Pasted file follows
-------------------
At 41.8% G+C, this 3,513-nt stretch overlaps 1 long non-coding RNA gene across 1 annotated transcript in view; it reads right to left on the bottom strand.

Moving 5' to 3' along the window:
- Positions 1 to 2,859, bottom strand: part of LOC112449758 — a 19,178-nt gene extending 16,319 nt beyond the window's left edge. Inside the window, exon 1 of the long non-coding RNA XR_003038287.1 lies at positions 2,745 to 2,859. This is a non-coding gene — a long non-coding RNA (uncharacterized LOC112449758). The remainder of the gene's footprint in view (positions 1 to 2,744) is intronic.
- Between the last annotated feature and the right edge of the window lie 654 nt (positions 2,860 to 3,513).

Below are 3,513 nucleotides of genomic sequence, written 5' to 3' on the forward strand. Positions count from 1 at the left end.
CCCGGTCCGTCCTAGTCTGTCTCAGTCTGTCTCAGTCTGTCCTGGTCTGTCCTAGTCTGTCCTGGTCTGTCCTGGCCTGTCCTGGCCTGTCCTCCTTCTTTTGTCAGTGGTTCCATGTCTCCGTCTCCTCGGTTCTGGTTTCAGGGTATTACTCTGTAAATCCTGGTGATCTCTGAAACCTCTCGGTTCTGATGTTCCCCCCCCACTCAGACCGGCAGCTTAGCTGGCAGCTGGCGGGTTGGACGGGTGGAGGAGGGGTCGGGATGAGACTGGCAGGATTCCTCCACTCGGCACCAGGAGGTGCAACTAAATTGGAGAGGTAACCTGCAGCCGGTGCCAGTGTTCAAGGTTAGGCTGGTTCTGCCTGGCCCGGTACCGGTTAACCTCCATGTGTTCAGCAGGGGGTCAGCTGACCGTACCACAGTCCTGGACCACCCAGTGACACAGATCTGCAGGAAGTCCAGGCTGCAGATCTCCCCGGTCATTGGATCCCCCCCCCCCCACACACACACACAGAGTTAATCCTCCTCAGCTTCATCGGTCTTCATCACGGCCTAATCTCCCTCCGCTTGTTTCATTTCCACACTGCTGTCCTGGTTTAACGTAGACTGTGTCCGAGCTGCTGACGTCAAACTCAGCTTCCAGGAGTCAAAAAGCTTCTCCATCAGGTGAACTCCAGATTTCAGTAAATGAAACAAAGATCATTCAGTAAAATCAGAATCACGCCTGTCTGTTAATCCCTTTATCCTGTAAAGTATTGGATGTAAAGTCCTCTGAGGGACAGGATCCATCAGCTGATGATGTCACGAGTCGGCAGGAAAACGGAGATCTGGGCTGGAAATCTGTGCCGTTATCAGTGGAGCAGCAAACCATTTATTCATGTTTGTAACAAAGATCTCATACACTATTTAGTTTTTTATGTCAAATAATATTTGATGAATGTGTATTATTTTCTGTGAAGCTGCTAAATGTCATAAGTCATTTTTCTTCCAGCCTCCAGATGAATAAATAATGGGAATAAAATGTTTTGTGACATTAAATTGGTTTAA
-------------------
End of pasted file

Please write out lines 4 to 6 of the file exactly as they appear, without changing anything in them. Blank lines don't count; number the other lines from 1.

- Between the last annotated feature and the right edge of the window lie 654 nt (positions 2,860 to 3,513).

Below are 3,513 nucleotides of genomic sequence, written 5' to 3' on the forward strand. Positions count from 1 at the left end.
CCCGGTCCGTCCTAGTCTGTCTCAGTCTGTCTCAGTCTGTCCTGGTCTGTCCTAGTCTGTCCTGGTCTGTCCTGGCCTGTCCTGGCCTGTCCTCCTTCTTTTGTCAGTGGTTCCATGTCTCCGTCTCCTCGGTTCTGGTTTCAGGGTATTACTCTGTAAATCCTGGTGATCTCTGAAACCTCTCGGTTCTGATGTTCCCCCCCCACTCAGACCGGCAGCTTAGCTGGCAGCTGGCGGGTTGGACGGGTGGAGGAGGGGTCGGGATGAGACTGGCAGGATTCCTCCACTCGGCACCAGGAGGTGCAACTAAATTGGAGAGGTAACCTGCAGCCGGTGCCAGTGTTCAAGGTTAGGCTGGTTCTGCCTGGCCCGGTACCGGTTAACCTCCATGTGTTCAGCAGGGGGTCAGCTGACCGTACCACAGTCCTGGACCACCCAGTGACACAGATCTGCAGGAAGTCCAGGCTGCAGATCTCCCCGGTCATTGGATCCCCCCCCCCCCACACACACACACAGAGTTAATCCTCCTCAGCTTCATCGGTCTTCATCACGGCCTAATCTCCCTCCGCTTGTTTCATTTCCACACTGCTGTCCTGGTTTAACGTAGACTGTGTCCGAGCTGCTGACGTCAAACTCAGCTTCCAGGAGTCAAAAAGCTTCTCCATCAGGTGAACTCCAGATTTCAGTAAATGAAACAAAGATCATTCAGTAAAATCAGAATCACGCCTGTCTGTTAATCCCTTTATCCTGTAAAGTATTGGATGTAAAGTCCTCTGAGGGACAGGATCCATCAGCTGATGATGTCACGAGTCGGCAGGAAAACGGAGATCTGGGCTGGAAATCTGTGCCGTTATCAGTGGAGCAGCAAACCATTTATTCATGTTTGTAACAAAGATCTCATACACTATTTAGTTTTTTATGTCAAATAATATTTGATGAATGTGTATTATTTTCTGTGAAGCTGCTAAATGTCATAAGTCATTTTTCTTCCAGCCTCCAGATGAATAAATAATGGGAATAAAATGTTTTGTGACATTAAATTGGTTTAA